DUBAI, (Reuters) – Yemen is making progress in cracking down on al Qaeda with the help of regional and Western powers but some media have exaggerated the size of the problem, President Ali Abdullah Saleh was quoted on Saturday as saying.
Sanaa is taking military action against al Qaeda, whose Yemen-based regional wing claimed a failed bomb attack on a U.S.-bound airliner in December.
Saleh praised links with Western and Gulf Arab allies, including member nations of the Gulf Cooperation Council, saying that an exchange of information had led to “good results” in the battle against al Qaeda.
“We have struck them and there is co-operation between us and neighbouring states, with Saudi Arabia at the forefront and the rest of the GCC states in addition to the European Union and the U.S.,” he said in an interview with al-Hayat newspaper.
Saleh added that the size of al Qaeda in Yemen had been exaggerated by some media, the newspaper reported.
Western powers and neighbouring Saudi Arabia fear that instability in Yemen, where the government is also fighting two separatist rebellions, may allow al Qaeda to strengthen it operations.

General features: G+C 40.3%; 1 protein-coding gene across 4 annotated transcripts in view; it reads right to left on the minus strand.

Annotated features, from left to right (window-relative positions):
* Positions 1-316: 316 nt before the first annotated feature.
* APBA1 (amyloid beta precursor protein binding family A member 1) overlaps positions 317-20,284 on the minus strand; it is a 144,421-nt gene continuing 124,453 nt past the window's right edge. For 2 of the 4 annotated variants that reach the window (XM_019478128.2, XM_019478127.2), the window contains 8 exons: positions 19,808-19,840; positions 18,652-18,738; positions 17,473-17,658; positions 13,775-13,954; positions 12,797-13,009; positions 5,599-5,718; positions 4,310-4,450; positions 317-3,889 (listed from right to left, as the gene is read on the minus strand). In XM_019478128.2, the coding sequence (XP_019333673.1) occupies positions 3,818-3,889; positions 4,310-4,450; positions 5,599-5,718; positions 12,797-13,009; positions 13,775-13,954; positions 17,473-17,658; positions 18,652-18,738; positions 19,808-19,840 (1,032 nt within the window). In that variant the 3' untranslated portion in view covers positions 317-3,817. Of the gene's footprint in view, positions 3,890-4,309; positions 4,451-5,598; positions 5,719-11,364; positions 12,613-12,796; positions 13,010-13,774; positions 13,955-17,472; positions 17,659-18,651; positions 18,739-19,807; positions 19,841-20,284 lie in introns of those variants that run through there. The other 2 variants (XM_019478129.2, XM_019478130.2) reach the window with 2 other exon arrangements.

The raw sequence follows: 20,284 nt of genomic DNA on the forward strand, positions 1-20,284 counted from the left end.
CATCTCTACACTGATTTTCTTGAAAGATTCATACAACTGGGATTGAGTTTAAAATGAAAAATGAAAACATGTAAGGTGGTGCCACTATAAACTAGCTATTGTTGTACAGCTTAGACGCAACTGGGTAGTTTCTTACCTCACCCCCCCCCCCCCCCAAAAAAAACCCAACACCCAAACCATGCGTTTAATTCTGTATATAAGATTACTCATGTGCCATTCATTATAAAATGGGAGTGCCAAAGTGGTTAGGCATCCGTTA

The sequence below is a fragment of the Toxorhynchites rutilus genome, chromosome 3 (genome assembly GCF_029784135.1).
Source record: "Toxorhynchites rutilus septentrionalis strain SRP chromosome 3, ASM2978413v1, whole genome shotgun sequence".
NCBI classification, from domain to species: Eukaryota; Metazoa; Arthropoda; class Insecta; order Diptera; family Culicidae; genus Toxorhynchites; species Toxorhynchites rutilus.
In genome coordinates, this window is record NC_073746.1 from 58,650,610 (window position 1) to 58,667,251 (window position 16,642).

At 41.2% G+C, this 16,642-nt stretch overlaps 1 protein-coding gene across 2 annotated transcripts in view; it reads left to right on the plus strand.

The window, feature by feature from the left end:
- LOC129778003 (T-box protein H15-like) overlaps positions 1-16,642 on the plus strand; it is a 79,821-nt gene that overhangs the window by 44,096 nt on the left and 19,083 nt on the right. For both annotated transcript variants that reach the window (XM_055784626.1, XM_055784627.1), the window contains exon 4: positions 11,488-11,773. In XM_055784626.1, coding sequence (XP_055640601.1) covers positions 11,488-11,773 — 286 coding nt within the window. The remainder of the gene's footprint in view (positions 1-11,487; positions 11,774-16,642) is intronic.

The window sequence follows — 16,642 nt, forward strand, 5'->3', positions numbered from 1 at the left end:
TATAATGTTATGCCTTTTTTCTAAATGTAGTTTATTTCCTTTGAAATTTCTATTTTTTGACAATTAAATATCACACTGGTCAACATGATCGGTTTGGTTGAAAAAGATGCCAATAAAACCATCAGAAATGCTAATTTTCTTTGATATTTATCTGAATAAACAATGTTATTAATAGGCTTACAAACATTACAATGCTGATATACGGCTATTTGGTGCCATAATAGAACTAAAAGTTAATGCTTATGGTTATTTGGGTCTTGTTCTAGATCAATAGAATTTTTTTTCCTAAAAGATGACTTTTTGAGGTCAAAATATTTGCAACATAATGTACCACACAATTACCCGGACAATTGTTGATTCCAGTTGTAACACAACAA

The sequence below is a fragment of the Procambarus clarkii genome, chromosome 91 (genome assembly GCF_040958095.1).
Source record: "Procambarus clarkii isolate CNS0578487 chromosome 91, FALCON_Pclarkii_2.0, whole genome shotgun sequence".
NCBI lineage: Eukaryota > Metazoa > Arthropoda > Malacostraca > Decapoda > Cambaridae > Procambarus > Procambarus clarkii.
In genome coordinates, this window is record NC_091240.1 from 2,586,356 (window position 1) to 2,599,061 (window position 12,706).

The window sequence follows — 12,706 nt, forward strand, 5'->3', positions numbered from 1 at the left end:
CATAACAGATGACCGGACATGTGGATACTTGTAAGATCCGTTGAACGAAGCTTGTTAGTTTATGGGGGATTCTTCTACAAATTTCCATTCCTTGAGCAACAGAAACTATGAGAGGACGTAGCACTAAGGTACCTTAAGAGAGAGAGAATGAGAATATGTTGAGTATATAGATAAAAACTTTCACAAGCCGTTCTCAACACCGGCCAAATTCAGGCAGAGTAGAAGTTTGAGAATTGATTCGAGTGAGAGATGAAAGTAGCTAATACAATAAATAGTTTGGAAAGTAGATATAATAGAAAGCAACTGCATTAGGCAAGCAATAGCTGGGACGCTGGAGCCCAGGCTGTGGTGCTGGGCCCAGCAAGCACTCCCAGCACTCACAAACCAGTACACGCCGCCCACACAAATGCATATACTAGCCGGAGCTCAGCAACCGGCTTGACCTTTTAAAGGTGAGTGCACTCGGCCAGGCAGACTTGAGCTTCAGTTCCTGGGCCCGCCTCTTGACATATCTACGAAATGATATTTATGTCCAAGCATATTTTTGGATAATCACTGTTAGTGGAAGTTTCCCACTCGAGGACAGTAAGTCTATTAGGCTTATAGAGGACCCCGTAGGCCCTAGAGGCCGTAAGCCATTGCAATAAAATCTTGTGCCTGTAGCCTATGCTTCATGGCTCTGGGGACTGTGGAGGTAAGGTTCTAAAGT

Last week Saleh declared an end to a long-running war with northern Shi’ite rebels that drew in Saudi forces last year.
Al-Hayat newspaper reported the president as saying that the rebels had received donations locally and regionally and had bought weapons from “arms dealers and regional powers”.
Saleh has made similar remarks about regional countries before in an apparent reference to Iran. Tehran rejects the accusation.
Referring to violence in the south of the impoverished Arab country, Saleh said “the culture of separatism was limited, isolated and spent”.
North and South Yemen united under Saleh’s presidency in 1990 but many people in the south, home to most Yemeni oil facilities, complain that northerners have used unification to grab resources and discriminate against them.